Administration unveils plan for battling botnets

Agencies and the Industry Botnet Group will coordinate efforts against what is called a growing threat to the online economy and national security.

The Obama administration and a private-sector working group have announced a cooperative initiative to combat malicious botnets, which are being called a growing threat to the online economy and national security.

The Industry Botnet Group and the Homeland Security and Commerce departments released on May 30 a set of principles for addressing the challenge of botnets across the entire Internet ecosystem. In addition to this framework for collaboration, the government also will step up public outreach efforts to educate users about online threats and will coordinate efforts to address the technical threats posed by botnets.

On May 30, the National Institute of Standards and Technology hosted a workshop on the technical aspects of botnet activity, aimed at disrupting the botnet life cycle and removing malicious code on compromised devices.


Related coverage:

Botnet tracker locates zombies inside federal agencies

DHS, Commerce looking to battle botnets


Botnets are networks of compromised computers that can be coordinated through command-and-control servers operated by criminals or others. Malware on compromised computers can be updated and used for a variety of purposes, including information stealing, spamming, mounting distributed denial-of-service attacks and infecting new computers. The networks often are rented out by their controllers for malicious purposes, and because of their distributed nature they can be difficult to defend against.

The Industry Botnet Group was formed in January as a result of a Commerce Department effort to develop a consensus on how to combat the threat of botnets.

Because botnets extend from individual user devices through networks and service providers and can threaten a government and private-sector enterprises with a variety of high- and low-tech exploits and attacks, it was decided that a unified effort was needed to address them. One of the group’s first goals was to develop a set of voluntary principles for cooperation across organizations and sectors:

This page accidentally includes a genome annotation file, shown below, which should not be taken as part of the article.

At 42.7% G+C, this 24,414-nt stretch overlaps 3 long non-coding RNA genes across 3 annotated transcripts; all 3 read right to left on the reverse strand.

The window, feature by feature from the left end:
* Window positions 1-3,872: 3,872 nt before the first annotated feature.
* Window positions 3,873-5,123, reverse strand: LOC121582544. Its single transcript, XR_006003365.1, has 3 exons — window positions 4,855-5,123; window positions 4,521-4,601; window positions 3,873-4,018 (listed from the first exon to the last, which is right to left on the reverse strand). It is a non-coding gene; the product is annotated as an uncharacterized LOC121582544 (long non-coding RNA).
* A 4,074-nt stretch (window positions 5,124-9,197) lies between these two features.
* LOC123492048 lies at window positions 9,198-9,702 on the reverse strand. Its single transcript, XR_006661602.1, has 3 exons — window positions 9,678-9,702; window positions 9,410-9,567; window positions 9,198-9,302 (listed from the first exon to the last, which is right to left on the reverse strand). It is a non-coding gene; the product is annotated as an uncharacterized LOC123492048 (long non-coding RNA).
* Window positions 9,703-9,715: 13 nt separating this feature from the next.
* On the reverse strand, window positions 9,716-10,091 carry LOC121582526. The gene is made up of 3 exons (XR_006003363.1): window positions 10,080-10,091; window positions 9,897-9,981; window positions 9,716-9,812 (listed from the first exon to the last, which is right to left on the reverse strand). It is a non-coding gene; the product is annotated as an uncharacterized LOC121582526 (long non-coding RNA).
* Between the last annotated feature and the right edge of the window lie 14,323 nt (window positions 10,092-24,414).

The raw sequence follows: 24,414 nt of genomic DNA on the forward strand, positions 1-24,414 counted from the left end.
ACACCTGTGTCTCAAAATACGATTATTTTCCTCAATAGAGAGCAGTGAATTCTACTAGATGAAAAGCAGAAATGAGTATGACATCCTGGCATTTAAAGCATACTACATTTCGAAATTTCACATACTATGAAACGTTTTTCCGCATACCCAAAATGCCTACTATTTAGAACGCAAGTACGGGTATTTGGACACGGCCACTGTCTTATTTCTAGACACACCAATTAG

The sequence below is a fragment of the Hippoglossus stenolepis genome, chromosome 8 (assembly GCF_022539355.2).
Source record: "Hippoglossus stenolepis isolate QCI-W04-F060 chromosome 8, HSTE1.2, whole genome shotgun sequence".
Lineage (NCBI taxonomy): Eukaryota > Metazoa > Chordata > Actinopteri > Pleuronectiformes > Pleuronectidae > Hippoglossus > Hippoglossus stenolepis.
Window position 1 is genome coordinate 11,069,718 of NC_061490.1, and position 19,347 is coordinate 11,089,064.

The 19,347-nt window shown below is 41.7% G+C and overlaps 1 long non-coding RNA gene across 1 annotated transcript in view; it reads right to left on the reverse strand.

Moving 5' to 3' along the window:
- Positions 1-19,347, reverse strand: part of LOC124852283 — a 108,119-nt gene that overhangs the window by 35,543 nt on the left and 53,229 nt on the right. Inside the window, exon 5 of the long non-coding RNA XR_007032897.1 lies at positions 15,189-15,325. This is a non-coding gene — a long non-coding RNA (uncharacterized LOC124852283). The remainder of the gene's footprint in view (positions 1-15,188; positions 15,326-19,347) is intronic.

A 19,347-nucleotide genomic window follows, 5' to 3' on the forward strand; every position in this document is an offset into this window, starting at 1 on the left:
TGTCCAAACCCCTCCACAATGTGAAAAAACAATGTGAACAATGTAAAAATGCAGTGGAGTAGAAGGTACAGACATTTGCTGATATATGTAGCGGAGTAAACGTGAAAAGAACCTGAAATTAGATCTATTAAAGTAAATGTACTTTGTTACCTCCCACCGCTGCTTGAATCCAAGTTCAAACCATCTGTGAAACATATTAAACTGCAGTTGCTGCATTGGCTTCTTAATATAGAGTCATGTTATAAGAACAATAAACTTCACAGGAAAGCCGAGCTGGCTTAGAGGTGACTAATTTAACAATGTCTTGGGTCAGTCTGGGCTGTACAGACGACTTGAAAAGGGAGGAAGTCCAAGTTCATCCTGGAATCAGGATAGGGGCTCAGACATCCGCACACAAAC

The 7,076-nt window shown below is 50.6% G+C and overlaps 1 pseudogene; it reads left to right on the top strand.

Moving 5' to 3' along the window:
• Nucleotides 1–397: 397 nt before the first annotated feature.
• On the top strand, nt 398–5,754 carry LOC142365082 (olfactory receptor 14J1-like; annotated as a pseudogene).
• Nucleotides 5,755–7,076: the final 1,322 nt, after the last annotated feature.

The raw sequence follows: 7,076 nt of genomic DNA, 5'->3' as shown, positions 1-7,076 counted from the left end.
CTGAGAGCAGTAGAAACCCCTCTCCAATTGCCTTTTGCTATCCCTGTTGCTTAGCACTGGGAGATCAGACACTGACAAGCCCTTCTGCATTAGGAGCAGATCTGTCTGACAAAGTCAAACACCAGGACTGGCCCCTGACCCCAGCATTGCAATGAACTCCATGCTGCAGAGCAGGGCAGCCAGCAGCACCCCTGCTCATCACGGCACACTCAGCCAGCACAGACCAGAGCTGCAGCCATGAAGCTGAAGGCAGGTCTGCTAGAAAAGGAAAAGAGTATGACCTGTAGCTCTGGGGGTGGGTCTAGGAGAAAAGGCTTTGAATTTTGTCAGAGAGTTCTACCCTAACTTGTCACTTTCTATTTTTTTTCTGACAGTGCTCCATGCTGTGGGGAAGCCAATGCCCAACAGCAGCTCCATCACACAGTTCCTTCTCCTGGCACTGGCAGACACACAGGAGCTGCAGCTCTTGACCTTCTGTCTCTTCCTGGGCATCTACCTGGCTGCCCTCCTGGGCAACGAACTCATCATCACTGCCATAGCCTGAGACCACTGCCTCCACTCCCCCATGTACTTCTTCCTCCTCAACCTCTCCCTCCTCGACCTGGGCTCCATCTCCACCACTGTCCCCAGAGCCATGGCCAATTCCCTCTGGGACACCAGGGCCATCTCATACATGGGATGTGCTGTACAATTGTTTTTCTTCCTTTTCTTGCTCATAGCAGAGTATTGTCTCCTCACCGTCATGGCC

• Share cyber responsibilities. Participants should employ reasonable technologies and sound practices to thwart the effectiveness of botnets across entire life cycle of botnet defense, including prevention, detection, notification, remediation and/or recovery.
  • Coordinate across sectors. To better analyze, prevent and combat threats, participants should share information about botnet incidents and other malicious activities among public, private, and nonprofit stakeholders.
  • Confront the problem globally. Cybersecurity, and specifically the proliferation of botnets and malware, is a global problem requiring global attention, and participants should foster greater cooperation and cross-border collaboration between and among industry and government.
  • Report lessons learned. In the appropriate manner and context, participants should share lessons learned on the effectiveness of tactics, technologies, practices and other measures to thwart the effectiveness of botnets.